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Tuesday, Sep 27th

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Under new management

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County to take over operations of Red Rock Park

The city and county have ambitious plans for Red Rock Park, and took a big step toward realizing them recently with an agreement for the county to manage the property that was agreed upon during the Aug. 9 city council meeting.

“This is really a big deal. [...] We’ve been in conversation about Red Rock State Park for over a year,” Mayor Louie Bonaguidi said, explaining the park was initially a partnership of the city, state and the Gallup Inter-Tribal Ceremonial. “Around 1991 the state said they wanted no part of it and deeded it over to the city. All these years, all we’ve ever done with the park is Band-Aid the facility.”

Starting Oct. 1, the county will take over operating the park. The city will retain ownership and rights to use the facility, as well as control of the Native American museum. The contract runs until June 30, 2027, but has wiggle room to end the deal if either party is dissatisfied with the results.

“We are not giving up anything,” Bonaguidi said. “This is two groups coming together for the betterment of the facility. They will match everything we put into it. They will run it.”

Benefits include working together to get grant funding to make improvements, something County Manager Anthony Dimas said is well under way, as the county commission approved it July 28.

“We are working on a $7 million grant application,” Dimas said, adding that he and County Chairman Billy Moore met with Gov. Michelle Lujan-Grisham on Aug. 8. “It does look promising. We have another source the governor’s office told us to look at. [...] We are hoping to get $7 million this year and another $7 million next year.”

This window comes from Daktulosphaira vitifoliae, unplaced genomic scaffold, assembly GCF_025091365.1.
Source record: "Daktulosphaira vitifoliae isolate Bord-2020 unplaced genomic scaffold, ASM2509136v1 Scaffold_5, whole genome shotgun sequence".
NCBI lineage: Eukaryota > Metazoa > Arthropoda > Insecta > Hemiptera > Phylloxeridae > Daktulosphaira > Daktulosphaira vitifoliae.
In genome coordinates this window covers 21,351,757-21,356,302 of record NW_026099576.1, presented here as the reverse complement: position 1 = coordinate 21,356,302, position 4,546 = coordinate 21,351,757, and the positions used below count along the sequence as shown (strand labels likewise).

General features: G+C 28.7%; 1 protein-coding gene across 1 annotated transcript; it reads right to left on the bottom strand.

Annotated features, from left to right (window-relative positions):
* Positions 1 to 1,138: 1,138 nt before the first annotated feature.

The county is also eyeing a second road into the property, Dimas said.

“The right of way is already there for the road from White Cliffs, under the park at the second entrance. Even if it is just for emergencies or to let people out after events, it’s going to come in handy,” Dimas said.

Councilor Fran Palochak, Dist. 4, had to be reassured it was a good move. She was concerned about existing events and employees remaining under the same terms.

All of the city’s agreements with event producers – Best of the Best, Wild Thing, the Ceremonial, the Lions Club rodeo and an annual employee appreciation dinner – will remain in effect.

“We’re going to honor all the events here,” Moore said. “It seems like there was some confusion that we are going to go in and make big changes. We’re looking to try to minimize any changes at all.”

The three city employees posted at Red Rock will be given the option to continue their jobs as county employees, or stay with the city in different jobs.

“If they want to move over, we will take ‘em,” Dimas said. “We’re ready to expand to 10 staff out there.”

The deal also provides for retaining institutional knowledge, allowing for city employees to work on special events at the county’s expense.

The city will pay the county $337,500 to run the park from October through June 30, and $450,000 per year after that. If operating the park costs less than that, any overage will go toward park improvements. The city will continue providing utility service, for which the county will pay out of park operations fees.

“This gives us a chance to make that facility blossom,” Bonaguidi said. “To me it’s a crown jewel. There is no other community anywhere that has such a facility as we have.”

By Holly J. Wagner
Sun Correspondent